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Home » 7 Steakhouse Chains Falling Out of Favor With Customers

7 Steakhouse Chains Falling Out of Favor With Customers

  • Food

The restaurant business has had a difficult two years as a whole, but some brands have prospered during the post-pandemic rebound. It seems that individuals prefer to eat at an expensive restaurant, like a steakhouse, when they decide to go out to supper for the first time in a while. And several steakhouse chains are currently experiencing even greater popularity than they did in 2019.

Sales at Texas Roadhouse and LongHorn Steakhouse increased by 23% and 15%, respectively, over the previous two years, according to a report from April 2022. And in the past year, businesses like Ruth’s Chris and Outback that had previously been reducing have started to develop again. In fact, 100 new outlets could be added by Outback Steakhouse in the upcoming years. Similar to this, Ruth’s hopes to expand by opening five to seven restaurants year.

However, not all steakhouses benefited from the rebirth of dining out. Certain people nevertheless had difficulties, whether they were brought on by money problems, the COVID-19 cases reappearing, or, in some cases, fraud and money laundering investigations. Here are seven steakhouses that are now having trouble retaining patrons.

Restaurant York Steak

Given that the majority of York Steak House locations were inside malls, you could nearly always expect to see the layout of what appears to be a cafeteria as you walked in. It didn’t have the vibe of your traditional steakhouse, but it was perfect for anyone who wanted a sirloin, baked potatoes, and salad. In the 1970s and the first few years of the 1980s, it gained such a following that it eventually spread to 27 states, from the south to the northeast, and some of them even extended to open bakeries, becoming York’s Choices.

However, as General Mills ceased to be the chain’s owner in the late 1980s, eateries started to close or were sold left and right.

On its website, the business states that their final location in Columbus, Ohio, “maintains the same quality and environment, where devoted clients continue to have that old nostalgic experience, with a fresh, present-day appeal,” for those who still want for a delectable steak.

Steak BLT

With the aim that it will sustain their business through the pandemic, BLT Restaurants Group, the New York-based parent company of BLT Steak and BLT Prime steakhouses, asked for and was granted a $3.3 million Paycheck Protection Program (PPP) loan in 2020.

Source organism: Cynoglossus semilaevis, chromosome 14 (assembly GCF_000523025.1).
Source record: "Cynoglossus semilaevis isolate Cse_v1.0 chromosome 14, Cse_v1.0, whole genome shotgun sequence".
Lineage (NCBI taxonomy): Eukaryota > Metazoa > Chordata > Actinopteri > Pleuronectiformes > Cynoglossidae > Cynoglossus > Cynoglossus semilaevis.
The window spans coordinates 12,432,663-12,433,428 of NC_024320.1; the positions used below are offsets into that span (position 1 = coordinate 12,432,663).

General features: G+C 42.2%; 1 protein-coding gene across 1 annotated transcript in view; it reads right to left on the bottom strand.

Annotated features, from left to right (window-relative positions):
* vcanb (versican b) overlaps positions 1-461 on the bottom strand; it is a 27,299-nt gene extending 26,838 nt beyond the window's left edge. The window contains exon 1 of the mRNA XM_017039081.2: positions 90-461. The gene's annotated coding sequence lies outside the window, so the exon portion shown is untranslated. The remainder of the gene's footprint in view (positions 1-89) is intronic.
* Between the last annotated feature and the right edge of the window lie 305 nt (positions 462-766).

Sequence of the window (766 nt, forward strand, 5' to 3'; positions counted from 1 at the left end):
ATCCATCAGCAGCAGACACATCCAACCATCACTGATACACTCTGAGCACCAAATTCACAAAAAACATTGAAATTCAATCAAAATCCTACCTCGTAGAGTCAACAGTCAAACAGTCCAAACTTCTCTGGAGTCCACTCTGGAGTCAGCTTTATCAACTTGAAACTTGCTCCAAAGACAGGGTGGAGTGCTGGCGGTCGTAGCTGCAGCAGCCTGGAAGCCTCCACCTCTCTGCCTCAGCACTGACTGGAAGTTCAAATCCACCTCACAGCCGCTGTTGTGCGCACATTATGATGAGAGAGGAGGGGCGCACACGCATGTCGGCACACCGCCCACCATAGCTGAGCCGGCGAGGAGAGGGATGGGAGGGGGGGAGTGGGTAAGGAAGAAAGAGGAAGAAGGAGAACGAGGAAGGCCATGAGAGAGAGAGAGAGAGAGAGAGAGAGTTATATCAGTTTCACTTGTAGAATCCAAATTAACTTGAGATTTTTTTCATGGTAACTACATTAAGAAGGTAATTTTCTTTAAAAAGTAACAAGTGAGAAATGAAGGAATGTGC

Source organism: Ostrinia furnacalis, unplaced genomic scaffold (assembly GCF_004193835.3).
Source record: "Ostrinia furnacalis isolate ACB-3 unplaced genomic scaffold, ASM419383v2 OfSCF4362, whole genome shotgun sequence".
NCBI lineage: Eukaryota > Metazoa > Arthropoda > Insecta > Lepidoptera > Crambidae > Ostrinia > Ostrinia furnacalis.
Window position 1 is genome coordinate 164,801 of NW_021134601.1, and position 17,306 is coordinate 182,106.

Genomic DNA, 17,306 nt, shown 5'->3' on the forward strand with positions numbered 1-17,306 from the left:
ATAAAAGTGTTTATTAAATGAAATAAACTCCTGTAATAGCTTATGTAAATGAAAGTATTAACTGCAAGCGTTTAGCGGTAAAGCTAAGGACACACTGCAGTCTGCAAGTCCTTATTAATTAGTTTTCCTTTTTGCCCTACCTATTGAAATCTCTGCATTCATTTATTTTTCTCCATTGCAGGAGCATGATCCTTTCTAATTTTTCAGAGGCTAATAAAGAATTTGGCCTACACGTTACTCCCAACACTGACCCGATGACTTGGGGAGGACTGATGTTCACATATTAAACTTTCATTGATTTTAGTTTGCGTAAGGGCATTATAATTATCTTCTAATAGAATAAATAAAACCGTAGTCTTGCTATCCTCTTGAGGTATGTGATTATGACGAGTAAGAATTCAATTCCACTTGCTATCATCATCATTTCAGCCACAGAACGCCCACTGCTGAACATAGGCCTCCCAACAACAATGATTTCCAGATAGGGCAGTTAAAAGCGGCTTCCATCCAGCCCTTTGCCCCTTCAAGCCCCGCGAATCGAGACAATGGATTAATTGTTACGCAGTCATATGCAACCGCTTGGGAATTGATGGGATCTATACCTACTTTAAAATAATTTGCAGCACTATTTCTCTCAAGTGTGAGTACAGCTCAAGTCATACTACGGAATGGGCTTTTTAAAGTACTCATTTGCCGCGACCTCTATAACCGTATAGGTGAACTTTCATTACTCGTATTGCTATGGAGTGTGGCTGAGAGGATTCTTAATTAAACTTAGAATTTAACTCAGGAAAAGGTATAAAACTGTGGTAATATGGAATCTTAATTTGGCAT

Unfortunately, BLT Restaurants Group failed to make money that year to the tune of $7.6 million and has yet to be able to pay back its debt. The business was forced to file for bankruptcy this year when the federal government refused to forgive the company’s loan.

In addition to BLT Prime and BLT Burger in Washington, D.C., Casa Nonna and The Wayfarer in New York City, and BLT Steak in White Plains, N.Y., BLT Restaurants Group has previously closed a number of its eateries. Four of the five locations are in Southeast Asia, and one is in the Caribbean; it is yet unknown how they will do.

Sizzler

This California-based steakhouse franchise originally had a reputation for providing a fine dining experience at a reasonable cost. A New York Strip with a potato side dish, a roll, and butter cost $1.39 (about $12 now) in the opening year. Additionally, there was no requirement for tips, which increased the value of dining there.

Sizzler has been having trouble since since the 1980s, when casual dining franchises like Outback and Red Lobster proved to be tough competitors. In 1996 and again in 2020, after the pandemic drove sales down by a staggering 63% in the latter year, the company declared bankruptcy twice. After shuttering 30 stores since 2018, the chain operated only roughly 100 units as of 2020.

Roadhouse Logan’s

Another steakhouse that repeatedly declared bankruptcy is this Texas-based establishment. The restaurant declared bankruptcy in 2016, and the following years saw a further decline in sales. In 2020, Gordon Biersch’s parent business CraftWorks Holdings, which also owns it, filed for bankruptcy.